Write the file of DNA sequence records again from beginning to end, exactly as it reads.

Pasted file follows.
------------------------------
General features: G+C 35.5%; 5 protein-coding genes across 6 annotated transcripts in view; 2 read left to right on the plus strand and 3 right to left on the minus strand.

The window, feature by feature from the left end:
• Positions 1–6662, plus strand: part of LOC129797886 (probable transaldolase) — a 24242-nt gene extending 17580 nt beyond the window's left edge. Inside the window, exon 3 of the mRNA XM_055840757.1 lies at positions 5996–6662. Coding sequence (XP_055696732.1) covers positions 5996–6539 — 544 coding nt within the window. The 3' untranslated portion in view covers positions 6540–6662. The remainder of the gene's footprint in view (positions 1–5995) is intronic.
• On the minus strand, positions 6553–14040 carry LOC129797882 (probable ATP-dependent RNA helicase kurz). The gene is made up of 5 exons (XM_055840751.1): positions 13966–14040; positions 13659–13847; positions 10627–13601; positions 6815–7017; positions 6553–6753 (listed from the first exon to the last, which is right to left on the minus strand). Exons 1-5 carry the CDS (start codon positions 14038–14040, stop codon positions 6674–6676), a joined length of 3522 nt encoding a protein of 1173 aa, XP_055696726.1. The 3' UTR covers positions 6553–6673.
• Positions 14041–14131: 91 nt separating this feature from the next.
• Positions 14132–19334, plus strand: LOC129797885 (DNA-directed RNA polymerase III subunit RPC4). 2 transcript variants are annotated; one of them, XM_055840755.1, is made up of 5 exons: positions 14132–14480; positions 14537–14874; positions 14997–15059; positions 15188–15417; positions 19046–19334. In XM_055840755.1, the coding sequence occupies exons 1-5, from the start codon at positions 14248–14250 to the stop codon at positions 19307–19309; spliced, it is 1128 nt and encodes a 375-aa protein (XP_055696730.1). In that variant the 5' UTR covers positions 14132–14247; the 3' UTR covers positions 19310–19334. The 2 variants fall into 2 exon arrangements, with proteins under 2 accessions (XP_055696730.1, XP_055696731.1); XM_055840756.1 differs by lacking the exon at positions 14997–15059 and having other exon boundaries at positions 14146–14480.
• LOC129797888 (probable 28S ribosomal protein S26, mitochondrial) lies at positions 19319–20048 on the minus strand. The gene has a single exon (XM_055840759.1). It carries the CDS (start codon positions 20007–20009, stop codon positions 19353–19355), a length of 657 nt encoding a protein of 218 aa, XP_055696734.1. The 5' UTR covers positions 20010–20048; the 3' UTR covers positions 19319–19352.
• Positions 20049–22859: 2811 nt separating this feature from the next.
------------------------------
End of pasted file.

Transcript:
General features: G+C 35.5%; 5 protein-coding genes across 6 annotated transcripts in view; 2 read left to right on the plus strand and 3 right to left on the minus strand.

The window, feature by feature from the left end:
• Positions 1–6662, plus strand: part of LOC129797886 (probable transaldolase) — a 24242-nt gene extending 17580 nt beyond the window's left edge. Inside the window, exon 3 of the mRNA XM_055840757.1 lies at positions 5996–6662. Coding sequence (XP_055696732.1) covers positions 5996–6539 — 544 coding nt within the window. The 3' untranslated portion in view covers positions 6540–6662. The remainder of the gene's footprint in view (positions 1–5995) is intronic.
• On the minus strand, positions 6553–14040 carry LOC129797882 (probable ATP-dependent RNA helicase kurz). The gene is made up of 5 exons (XM_055840751.1): positions 13966–14040; positions 13659–13847; positions 10627–13601; positions 6815–7017; positions 6553–6753 (listed from the first exon to the last, which is right to left on the minus strand). Exons 1-5 carry the CDS (start codon positions 14038–14040, stop codon positions 6674–6676), a joined length of 3522 nt encoding a protein of 1173 aa, XP_055696726.1. The 3' UTR covers positions 6553–6673.
• Positions 14041–14131: 91 nt separating this feature from the next.
• Positions 14132–19334, plus strand: LOC129797885 (DNA-directed RNA polymerase III subunit RPC4). 2 transcript variants are annotated; one of them, XM_055840755.1, is made up of 5 exons: positions 14132–14480; positions 14537–14874; positions 14997–15059; positions 15188–15417; positions 19046–19334. In XM_055840755.1, the coding sequence occupies exons 1-5, from the start codon at positions 14248–14250 to the stop codon at positions 19307–19309; spliced, it is 1128 nt and encodes a 375-aa protein (XP_055696730.1). In that variant the 5' UTR covers positions 14132–14247; the 3' UTR covers positions 19310–19334. The 2 variants fall into 2 exon arrangements, with proteins under 2 accessions (XP_055696730.1, XP_055696731.1); XM_055840756.1 differs by lacking the exon at positions 14997–15059 and having other exon boundaries at positions 14146–14480.
• LOC129797888 (probable 28S ribosomal protein S26, mitochondrial) lies at positions 19319–20048 on the minus strand. The gene has a single exon (XM_055840759.1). It carries the CDS (start codon positions 20007–20009, stop codon positions 19353–19355), a length of 657 nt encoding a protein of 218 aa, XP_055696734.1. The 5' UTR covers positions 20010–20048; the 3' UTR covers positions 19319–19352.
• Positions 20049–22859: 2811 nt separating this feature from the next.